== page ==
Modeling the Virtual Plant / Bioinformatics


Modeling and in vivo live imaging of the Arabidopsis shoot apical meristem

Henrik Jönsson (1) , Marcus Heisler (2) , Bruce E. Shapiro (3) , Victoria Gor (3) , G. Venugopala Reddy (2) , Elliot M. Meyerowitz (2) , Eric Mjolsness (4)
1-Complex Systems Division, Dept. of Theoretical Physics, Lund University, Lund, Sweden
2-Division of Biology, California Institute of Technology, Pasadena CA, USA
3-Jet Propulsion Laboratory, California Institute of Technology, Pasadena CA, USA
4-Institute of Genomics and Bioinformatics, University of California, Irvine CA, USA

The shoot apical meristem (SAM) is an amazing dynamical system that provides a basis for the development of the complete aboveground part of a plant. Due to the high complexity of the SAM a mathematical description of the molecular and mechanical dynamics can be a useful tool for illuminating processes during its development. The basic idea is to use current biological knowledge, and to implement a model of the dynamics for simulation on a computer. Models that survive initial validations can be used to test different hypotheses in a much faster and broader way than what is allowed for in experiments. A modeling approach can then be used to guide experiments and laboratory efforts can be directed to those most likely to answer the biological question at hand.

We are applying an approach where in vivo live imaging of proteins and cells is used together with modeling to gain a better understanding of molecular processes within the SAM. The in vivo imaging technique, where proteins are fused to GFP, is used for dynamical tracking of the subcellular locations of important proteins throughout the complete SAM for a time period of days. In parallel we are building a software platform for simulation of developmental systems where the Arabidopsis SAM is used as the main biological target. The software allows for gene regulatory networks, molecular reactions, molecular transport between cells, cell growth and division, and mechanical interactions between cells. The relatively low number of cells in the Arabidopsis SAM allows for an in silico system where all the cells can be accounted for.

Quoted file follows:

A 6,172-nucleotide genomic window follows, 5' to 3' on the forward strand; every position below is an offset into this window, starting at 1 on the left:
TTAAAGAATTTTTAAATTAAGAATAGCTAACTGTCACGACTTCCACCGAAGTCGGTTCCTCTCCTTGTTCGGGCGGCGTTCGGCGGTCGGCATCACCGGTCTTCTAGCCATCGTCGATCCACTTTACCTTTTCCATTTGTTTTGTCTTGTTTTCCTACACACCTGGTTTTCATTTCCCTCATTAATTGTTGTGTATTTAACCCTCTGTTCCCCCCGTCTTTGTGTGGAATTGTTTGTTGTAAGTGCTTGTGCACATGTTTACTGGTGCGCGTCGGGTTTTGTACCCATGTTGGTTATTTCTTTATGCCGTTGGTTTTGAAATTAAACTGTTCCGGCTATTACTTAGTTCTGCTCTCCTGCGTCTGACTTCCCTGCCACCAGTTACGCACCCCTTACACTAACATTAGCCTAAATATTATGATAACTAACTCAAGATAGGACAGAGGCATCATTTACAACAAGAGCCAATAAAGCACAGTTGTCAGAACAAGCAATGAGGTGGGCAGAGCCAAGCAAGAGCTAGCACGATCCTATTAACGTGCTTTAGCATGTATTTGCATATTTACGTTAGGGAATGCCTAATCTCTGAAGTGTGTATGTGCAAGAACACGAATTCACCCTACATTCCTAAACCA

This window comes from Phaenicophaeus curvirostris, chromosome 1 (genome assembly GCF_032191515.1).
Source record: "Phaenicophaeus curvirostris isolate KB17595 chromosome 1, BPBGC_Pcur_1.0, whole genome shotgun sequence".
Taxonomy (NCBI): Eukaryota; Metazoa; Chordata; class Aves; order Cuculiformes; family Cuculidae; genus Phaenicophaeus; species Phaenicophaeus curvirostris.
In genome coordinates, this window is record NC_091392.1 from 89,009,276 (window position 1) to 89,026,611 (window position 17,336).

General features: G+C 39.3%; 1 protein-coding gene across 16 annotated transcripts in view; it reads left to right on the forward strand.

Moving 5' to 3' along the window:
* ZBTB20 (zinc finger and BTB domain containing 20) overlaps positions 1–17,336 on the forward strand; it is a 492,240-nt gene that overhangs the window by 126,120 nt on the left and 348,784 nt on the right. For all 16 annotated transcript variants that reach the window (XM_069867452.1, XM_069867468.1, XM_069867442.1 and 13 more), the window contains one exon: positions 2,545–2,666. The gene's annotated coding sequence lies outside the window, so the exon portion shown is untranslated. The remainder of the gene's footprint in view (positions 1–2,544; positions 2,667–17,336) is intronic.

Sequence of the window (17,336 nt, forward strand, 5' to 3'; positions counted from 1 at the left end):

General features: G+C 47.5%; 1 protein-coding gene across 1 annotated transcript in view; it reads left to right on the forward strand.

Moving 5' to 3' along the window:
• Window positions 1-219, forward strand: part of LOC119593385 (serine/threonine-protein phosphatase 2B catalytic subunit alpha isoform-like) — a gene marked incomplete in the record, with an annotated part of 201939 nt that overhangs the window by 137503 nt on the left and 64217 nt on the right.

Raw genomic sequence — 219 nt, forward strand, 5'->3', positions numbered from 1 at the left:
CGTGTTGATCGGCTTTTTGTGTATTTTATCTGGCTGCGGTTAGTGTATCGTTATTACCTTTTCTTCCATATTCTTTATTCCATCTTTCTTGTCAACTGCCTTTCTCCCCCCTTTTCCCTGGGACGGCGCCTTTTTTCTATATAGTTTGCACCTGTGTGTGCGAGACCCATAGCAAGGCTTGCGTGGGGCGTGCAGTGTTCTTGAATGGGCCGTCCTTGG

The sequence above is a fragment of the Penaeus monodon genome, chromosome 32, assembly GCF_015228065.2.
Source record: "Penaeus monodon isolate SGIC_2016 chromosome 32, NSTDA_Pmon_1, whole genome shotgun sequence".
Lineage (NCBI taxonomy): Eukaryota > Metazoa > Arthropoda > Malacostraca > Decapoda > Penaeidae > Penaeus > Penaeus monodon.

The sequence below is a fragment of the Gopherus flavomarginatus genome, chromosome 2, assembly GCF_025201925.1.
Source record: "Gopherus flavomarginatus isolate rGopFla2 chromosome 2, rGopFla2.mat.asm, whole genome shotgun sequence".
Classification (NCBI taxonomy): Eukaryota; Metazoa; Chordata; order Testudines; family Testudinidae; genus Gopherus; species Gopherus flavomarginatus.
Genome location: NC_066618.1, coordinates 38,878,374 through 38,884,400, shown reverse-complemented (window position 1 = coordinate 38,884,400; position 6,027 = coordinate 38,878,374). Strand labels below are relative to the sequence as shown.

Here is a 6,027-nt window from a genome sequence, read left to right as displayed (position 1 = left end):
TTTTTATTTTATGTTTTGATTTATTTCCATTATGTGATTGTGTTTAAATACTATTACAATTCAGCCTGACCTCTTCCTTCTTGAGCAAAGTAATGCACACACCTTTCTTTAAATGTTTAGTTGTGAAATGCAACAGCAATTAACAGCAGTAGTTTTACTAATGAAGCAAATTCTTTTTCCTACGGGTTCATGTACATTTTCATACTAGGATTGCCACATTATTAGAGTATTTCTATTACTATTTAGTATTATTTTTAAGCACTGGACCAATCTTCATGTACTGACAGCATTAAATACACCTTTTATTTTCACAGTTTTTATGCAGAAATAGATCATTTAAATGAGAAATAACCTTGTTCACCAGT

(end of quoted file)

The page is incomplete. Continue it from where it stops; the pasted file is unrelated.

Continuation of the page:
In this talk I will concentrate on models for phyllotaxis. Recent studies have indicated that auxin plays an essential role in determining organ position on the shoot apical meristem flanks. In particular, the distribution of auxin, as patterned by the putative efflux carrier PIN1 appears to directly determine the site of primordial emergence. Auxin and PIN1 are the main molecules in our models, and simulations are compared to the dynamics of the in vivo localization of the PIN1 protein. In models of different resolutions we show how regular patterns of auxin concentration peaks which resemble phyllotactic patterns can be obtained. Various simulation results will be presented along with analysis of the models.

References / Literature